Trip Dispatch: Mile-High Variety around Denver and the Rocky Mountains
- By Brandon Tucker
- Aug 30, 2012 2:09 PM ET
Travel editor Brandon Tucker spent a long weekend this August perusing the Rocky Mountain golf scene.
SILVERTHORNE, Colo. -- For golfers not used to how their ball flies at 9,000 feet of elevation, determining which club to hit on the par-3 8th hole at the Raven Golf Club at Three Peaks requires some high-level math.
184 yards. Downhill. Swirling wind. Back pin. Trouble deep. Add altitude. Wait, where was I?
Thankfully, the straightaway 9th hole, which plays over 500 yards and heads downhill 300 feet from tee to green, needs no such computation: just swing for the fences.
The ball sails forever and the air is brisk in Summit County, which hits the spot for anyone who lives down south. Staff at the Raven say Texans make up a good amount of their course's patrons, and that's evident in a hurry. In the parking lot, I spotted a couple cars with Texas Longhorns stickers, and I was eventually paired up with a father & son from Houston, staying in Vail for the week.
As a resident of Austin myself, you don't have to explain to me Colorado's allure. I've visited the state four times in the past last year, which has included cycling Lefthand Canyon, hiking in Rocky Mountain National Park, white water rafting Glenwood Canyon and skiing Eldora and Beaver Creek at Christmas time.
Finally, on this brief trip, I fit in some time to play golf.
Summit County is the closest resort hub to Denver on the western slope, a little more than an hour's drive west of downtown. While the ski resorts here lamented terrible powder conditions all winter, area golf courses benefitted, opening in mid-May rather than the usual start well into June. This meant the county's courses had a bonus month to show off their layouts, which besides the Raven, also include 36 holes at the Keystone Resort and a Jack Nicklaus-designed municipal course in Breckenridge.
And while Texans can bask in the dry, August air, autumn is one of the best times to play golf in Summit County. Not only do the aspen trees lining the mountainsides change color, but courses like the Raven drop their rates, so pack a sweater and a camera (and for the 8th hole, maybe a scientific calculator).
Progressive city and classic golf collide at Flatirons in Boulder
Flatirons Golf Club, established in 1938.
On day two, I headed back over the pass to the front range city of Boulder. It's a cyclist's utopia, as more people bike to work here, about 10%, than any other city in the United States. Triathletes, runners, hikers, even cross-country skiers make it their year round base camp. So it's to be expected that the city's only public golf course, Flatirons, receives a hearty share of walkers on this classic, 1930s design. Unexpected is exactly who it is that tends to take a golf cart.
"We get world class triathletes who come out in the afternoon and take a cart," said Doug Cook, Director of Golf at Flatirons. "For them, golf isn't exercise."
Flatirons is a municipal course, but it's roots are that of an old, private club. The course opened in 1938 as Boulder Country Club, and today, the course's firm greens and lush fairways wind through a scenic, 130-acre rectangle of mature parkland available to all. Boulder will never be known as a "golf town," but Flatirons hosts 45,000 rounds annually. Recent investment into the facility for both playability and environmental factors, show the game still has a soft spot among its active, eco-conscious residents.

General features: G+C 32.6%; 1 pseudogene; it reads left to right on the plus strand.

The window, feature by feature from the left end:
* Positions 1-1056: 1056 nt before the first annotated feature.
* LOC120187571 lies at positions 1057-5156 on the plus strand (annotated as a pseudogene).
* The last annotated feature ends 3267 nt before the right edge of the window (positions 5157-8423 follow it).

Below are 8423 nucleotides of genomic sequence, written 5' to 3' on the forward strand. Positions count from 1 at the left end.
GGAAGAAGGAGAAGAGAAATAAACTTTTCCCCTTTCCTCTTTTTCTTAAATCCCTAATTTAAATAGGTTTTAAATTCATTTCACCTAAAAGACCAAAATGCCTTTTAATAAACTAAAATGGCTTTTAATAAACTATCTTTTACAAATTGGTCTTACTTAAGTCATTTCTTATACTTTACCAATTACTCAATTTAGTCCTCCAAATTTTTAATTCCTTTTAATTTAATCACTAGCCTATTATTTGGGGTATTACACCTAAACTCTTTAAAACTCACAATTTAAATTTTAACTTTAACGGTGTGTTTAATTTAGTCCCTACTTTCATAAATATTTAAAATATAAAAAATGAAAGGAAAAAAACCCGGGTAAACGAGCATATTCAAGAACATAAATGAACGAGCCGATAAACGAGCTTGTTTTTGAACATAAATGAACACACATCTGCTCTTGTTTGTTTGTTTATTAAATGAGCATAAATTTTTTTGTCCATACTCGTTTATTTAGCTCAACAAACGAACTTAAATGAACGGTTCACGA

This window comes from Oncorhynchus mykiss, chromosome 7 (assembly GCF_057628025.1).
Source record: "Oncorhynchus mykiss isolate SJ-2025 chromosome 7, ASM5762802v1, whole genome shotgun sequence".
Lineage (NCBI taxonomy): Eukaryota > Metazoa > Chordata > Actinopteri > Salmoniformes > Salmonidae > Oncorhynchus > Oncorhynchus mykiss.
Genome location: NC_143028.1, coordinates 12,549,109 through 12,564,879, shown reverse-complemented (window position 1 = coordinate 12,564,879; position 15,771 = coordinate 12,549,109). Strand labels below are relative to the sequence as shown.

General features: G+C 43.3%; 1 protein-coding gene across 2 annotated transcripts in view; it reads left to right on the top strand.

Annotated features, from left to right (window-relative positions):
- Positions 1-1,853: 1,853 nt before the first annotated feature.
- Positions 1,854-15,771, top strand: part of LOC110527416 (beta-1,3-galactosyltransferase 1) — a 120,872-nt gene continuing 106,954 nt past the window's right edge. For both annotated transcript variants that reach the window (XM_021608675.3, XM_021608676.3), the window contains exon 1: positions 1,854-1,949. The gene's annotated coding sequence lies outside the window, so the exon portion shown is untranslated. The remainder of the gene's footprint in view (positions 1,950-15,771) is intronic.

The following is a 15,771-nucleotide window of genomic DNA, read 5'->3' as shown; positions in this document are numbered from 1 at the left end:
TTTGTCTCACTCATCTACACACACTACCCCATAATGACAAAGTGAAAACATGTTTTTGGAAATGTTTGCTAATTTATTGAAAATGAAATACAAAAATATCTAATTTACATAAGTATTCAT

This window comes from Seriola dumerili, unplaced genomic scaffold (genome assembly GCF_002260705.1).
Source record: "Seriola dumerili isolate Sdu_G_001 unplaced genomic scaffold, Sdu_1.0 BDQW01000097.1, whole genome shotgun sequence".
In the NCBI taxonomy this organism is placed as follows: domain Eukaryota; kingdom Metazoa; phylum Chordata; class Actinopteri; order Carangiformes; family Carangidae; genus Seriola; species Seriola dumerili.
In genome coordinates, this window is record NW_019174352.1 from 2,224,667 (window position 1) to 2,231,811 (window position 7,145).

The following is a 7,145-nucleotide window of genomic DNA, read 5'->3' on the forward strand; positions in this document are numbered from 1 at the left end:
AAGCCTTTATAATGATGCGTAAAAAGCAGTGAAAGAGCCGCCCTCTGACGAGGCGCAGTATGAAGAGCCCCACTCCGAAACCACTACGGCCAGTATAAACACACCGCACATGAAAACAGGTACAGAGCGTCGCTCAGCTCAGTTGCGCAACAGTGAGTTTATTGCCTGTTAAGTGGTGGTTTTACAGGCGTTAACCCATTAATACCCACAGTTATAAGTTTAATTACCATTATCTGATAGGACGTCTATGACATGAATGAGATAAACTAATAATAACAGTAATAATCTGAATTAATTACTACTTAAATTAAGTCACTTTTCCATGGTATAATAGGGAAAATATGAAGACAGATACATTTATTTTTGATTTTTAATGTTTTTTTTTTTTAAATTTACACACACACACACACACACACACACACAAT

Public standouts in Denver: Arrowhead Golf Club and The Ridge at Castle Pines North
The 18th tee of The Ridge Course at Castle Pines North: "On the Rocks."
Denver, despite a wealth of public golf, is better known for its private clubs, like 2012 U.S. Amateur host Cherry Hills, which was immortalized in 1960 by Arnold Palmer's U.S. Open win. It's remarkable to think that this city, a sports-mad, top-20 media market, hasn't hosted the PGA Tour since the final staging of The Sprint International in 2006 at Castle Pines, another prestigious private club ranked by some panels as the state's best.
While Denver itself is predominantly prairie land, the courses along the front range deliver the best topography without having to go over the pass. In the shadow of Castle Pines, The Ridge at Castle Pines North makes a strong statement as the town's top public facility. The Tom Weiskopf design dangles on high ground overlooking the surrounding hills, while back nine takes on a mountain tone, winding through tall pines and rock outcroppings. Finally, on the 18th tee, golfers tee off near the edge of a rocky cliff.
But Denver's most naturally spectacular course is in Littleton at Arrowhead Golf Club, a Robert Trent Jones Jr. design opened in 1972. Jagged, sandstone formations along the foothills jut up into the sky, while other massive sandstone boulders frame the fairways.
The same week I played Arrowhead, Golf Digest named it a Top 50 Most Fun Course in the U.S.
"Do they actually play this course or just photograph it?" pondered Golf Digest. Rest assured, RTJ Jr. deserves praise for crafting plenty of fun holes within a setting suitable for a remote, national park, not a small community just south of a major metropolis. But the Denver area isn't your normal golf town.
Arrowhead Golf Club's dramatic 13th.
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